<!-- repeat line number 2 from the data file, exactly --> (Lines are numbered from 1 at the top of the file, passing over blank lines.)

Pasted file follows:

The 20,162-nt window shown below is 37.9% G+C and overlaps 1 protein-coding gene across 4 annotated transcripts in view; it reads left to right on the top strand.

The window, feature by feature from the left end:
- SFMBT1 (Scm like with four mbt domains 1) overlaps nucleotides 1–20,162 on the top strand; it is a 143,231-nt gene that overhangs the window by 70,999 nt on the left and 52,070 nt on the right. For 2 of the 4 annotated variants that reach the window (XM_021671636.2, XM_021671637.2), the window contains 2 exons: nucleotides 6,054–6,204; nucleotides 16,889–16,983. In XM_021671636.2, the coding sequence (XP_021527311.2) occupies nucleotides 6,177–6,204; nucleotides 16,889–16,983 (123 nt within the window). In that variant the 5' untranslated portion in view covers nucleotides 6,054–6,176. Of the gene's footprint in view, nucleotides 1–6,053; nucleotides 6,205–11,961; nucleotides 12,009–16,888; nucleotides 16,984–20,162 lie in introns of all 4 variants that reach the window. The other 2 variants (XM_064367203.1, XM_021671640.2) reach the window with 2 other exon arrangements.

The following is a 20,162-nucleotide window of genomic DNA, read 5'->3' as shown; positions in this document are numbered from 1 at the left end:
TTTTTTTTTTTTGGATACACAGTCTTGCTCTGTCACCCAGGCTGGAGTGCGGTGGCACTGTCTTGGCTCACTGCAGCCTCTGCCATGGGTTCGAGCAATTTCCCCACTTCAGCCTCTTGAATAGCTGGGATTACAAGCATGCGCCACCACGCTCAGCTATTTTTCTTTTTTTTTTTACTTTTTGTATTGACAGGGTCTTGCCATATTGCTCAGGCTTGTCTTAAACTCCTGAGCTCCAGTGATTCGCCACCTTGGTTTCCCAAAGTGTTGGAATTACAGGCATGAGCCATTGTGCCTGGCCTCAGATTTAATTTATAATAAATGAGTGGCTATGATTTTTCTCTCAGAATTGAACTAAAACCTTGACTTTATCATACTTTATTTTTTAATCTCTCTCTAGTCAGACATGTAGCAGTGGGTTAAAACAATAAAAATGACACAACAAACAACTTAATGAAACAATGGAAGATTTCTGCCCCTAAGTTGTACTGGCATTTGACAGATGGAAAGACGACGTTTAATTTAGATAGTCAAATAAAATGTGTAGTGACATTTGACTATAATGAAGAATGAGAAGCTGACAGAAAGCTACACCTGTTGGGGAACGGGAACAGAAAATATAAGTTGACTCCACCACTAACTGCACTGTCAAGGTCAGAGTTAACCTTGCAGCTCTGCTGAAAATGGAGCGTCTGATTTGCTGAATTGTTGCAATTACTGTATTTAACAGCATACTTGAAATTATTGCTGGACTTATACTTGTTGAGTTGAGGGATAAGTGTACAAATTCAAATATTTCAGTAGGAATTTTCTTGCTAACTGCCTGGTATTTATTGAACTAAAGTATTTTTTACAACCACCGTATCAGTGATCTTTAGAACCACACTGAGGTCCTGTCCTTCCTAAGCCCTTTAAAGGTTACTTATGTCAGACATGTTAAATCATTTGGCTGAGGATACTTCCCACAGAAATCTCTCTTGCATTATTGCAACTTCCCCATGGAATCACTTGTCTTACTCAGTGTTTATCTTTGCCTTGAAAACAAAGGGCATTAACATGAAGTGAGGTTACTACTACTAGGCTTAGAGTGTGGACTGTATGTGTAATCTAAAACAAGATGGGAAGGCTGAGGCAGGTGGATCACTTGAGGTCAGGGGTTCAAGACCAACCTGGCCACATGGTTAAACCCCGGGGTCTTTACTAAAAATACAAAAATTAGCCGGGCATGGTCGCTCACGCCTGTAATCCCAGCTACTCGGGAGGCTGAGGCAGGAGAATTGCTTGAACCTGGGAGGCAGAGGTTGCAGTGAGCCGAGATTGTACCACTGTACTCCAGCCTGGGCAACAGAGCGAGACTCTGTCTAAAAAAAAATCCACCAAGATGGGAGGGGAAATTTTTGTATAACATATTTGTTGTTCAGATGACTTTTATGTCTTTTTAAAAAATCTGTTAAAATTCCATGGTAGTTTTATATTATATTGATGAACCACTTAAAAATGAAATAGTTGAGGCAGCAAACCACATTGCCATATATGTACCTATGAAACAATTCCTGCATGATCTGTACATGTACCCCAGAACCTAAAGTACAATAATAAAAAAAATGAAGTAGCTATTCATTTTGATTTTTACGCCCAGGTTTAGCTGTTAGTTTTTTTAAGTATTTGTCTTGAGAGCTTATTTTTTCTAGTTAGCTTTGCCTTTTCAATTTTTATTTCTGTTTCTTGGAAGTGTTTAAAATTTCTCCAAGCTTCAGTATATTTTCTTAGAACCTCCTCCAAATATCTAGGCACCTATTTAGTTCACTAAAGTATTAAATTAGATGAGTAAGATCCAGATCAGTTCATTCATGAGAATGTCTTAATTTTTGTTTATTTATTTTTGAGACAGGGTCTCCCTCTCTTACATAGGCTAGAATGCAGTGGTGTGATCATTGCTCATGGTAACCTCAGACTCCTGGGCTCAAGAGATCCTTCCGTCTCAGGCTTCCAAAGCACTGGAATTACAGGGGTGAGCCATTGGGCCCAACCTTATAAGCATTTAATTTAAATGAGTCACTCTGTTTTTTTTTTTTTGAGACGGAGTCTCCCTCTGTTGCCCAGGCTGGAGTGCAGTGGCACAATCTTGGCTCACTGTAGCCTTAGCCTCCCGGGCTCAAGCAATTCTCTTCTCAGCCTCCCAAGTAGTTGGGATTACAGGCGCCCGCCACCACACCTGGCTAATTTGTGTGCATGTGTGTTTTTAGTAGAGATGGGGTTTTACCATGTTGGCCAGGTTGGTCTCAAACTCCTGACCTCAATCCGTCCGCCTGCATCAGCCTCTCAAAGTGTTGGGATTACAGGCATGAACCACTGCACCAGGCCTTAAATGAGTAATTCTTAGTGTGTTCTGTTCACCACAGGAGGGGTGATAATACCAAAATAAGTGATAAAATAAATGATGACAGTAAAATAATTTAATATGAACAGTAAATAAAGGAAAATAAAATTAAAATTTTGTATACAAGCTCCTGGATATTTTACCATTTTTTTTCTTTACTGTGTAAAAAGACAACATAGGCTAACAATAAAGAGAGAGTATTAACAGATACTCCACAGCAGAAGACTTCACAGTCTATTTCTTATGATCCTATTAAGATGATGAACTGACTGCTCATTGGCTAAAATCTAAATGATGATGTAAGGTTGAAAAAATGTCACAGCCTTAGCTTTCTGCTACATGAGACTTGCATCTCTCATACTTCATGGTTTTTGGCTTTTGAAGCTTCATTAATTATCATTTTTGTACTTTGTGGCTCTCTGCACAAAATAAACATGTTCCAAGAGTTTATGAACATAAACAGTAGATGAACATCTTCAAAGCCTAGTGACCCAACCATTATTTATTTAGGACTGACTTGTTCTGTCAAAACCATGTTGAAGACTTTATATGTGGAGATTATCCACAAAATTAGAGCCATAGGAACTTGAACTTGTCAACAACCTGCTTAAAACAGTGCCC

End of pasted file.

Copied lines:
The window, feature by feature from the left end: